Tourism is the practice and theory of bringing, entertaining, or accommodating tourists to a place, for the purpose of having fun, making money, or both. It can also refer loosely to any activity that brings people together to have social interaction and promote social well being. Tourism has grown exponentially in many countries over the past century. In the United States alone, tourism contributes about $7 billion a year to the economy. The most popular destinations are normally those with large populations, interesting history and natural resources, etc.
A well planned and properly managed tourism program can not only enhance the quality of life of the visitor, but can also create local employment for the local population. The basic economic analysis of tourism reveals that it creates a ready market for your products and services, while creating new customers for your firm. Tourism creates jobs for the people who work in the hotels and other establishments around the tourist destination. This includes the front desk staff, managers and other office staff, and chefs and waiters at the restaurants. Some jobs created by tourism include general and property management, inventory control, bookkeeping and accounting, food preparation and serving, maintenance, marketing, administration, and finance.
Tourism creates direct and indirect employment opportunities for those people who are permanently resident in the country of reference, either as part of regular trips, or as occasional visitors. These include hotel staff, tour guides, coaches, taxi drivers, chambermaids, camp counselors, security personnel, restaurant owners, bar attendants, bell boys, housekeeping, and various others. The most important groupings of people who receive regular direct employment from tourism comprise tourists and members of the household who stay in hotels and guesthouses on a regular basis. While the number of such participants is small compared to the total population of the country of reference, it constitutes a large portion of the employment sector. Another major employment grouping is that of the individuals who engage in activities like trekking, scuba diving, fishing, horseback riding, golf, tennis, swimming, surfing, skiing, etc. They are also the ones who make trips to neighboring countries, either part of organized tours or out of personal interest.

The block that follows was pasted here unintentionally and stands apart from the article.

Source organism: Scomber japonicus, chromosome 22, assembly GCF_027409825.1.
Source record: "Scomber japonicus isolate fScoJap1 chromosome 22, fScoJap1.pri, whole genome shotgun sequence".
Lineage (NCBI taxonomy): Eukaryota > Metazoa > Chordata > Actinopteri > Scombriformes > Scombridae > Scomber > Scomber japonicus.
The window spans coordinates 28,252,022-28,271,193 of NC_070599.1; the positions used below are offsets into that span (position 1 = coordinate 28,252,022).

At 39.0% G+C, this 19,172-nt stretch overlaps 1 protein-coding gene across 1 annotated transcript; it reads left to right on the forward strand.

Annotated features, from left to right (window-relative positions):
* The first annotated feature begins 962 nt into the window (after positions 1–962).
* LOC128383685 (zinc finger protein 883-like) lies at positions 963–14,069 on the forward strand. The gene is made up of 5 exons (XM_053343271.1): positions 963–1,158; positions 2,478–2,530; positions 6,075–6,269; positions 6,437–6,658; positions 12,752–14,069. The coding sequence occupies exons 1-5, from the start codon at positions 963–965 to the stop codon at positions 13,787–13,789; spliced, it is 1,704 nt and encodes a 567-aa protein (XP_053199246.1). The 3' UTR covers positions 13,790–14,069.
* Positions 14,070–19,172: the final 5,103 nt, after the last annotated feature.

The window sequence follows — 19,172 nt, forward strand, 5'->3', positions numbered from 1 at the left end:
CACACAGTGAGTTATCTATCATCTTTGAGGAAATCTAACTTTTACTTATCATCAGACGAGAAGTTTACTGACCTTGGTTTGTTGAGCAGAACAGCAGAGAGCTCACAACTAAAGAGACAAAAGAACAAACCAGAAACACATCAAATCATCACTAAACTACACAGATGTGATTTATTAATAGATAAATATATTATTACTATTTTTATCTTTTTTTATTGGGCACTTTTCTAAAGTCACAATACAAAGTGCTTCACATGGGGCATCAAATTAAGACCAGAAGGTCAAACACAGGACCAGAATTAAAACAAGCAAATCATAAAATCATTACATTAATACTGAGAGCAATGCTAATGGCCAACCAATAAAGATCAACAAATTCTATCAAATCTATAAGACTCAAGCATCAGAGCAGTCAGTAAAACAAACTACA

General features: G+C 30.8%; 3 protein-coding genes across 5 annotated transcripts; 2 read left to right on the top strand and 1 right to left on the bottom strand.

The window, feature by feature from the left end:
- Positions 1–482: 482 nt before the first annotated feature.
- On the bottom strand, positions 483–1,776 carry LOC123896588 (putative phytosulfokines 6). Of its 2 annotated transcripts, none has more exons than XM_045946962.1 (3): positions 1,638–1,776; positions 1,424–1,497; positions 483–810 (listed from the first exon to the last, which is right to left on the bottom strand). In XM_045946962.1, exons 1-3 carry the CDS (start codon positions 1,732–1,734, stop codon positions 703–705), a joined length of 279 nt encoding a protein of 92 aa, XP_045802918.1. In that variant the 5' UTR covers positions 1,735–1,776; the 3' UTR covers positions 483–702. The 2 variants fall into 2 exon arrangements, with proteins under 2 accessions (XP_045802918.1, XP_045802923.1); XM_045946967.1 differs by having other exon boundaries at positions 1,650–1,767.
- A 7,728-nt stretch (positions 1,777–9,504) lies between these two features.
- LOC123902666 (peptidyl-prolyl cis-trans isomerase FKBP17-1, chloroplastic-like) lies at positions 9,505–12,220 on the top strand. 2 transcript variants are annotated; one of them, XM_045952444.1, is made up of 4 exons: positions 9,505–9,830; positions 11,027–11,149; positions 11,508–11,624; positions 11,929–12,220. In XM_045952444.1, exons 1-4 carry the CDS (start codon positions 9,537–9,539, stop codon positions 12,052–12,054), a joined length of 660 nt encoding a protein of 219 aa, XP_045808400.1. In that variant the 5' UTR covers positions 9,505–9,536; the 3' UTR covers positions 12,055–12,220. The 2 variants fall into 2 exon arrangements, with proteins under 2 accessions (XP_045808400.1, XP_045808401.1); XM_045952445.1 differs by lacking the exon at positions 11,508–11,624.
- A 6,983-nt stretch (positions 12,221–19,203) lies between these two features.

There are two main types of tourists: those coming in groups, and those going out of their own free will. Those who come in groups include groups of family and friends or other groups of peers who decide to spend a vacation together. These tourists usually have a common experience, such as history, culture, art, travel tips, or entertainment, which tends to bind them together. Tourists who go out of their own free will typically do so because they find interesting places outside the country of reference, and want to experience what these places have to offer.
Tourism creates employment opportunities for the entire local economy, not only for the specific individuals who work in tourism-oriented industries, but also for the people who support the tourism industry. These people include the police force, army, civil servants, local administrators, teachers, mechanics and technicians, finance officials, banks, doctors, lawyers, businessmen, editors, publishers, etc. The government as well provides significant subsidies for these people who otherwise would not be able to afford to take vacations on a regular basis.
Tourism refers to a number of different sectors within the visitor economy. Many tourists do not realize the full extent of the damage that tourism can cause to its surrounding environment. Tourism also contributes to the overall economic growth of the country. Thus, it is one of the most important drivers of the country’s recovery. This article is intended to provide the basic understanding of tourism and its positive contribution to the visitor economy.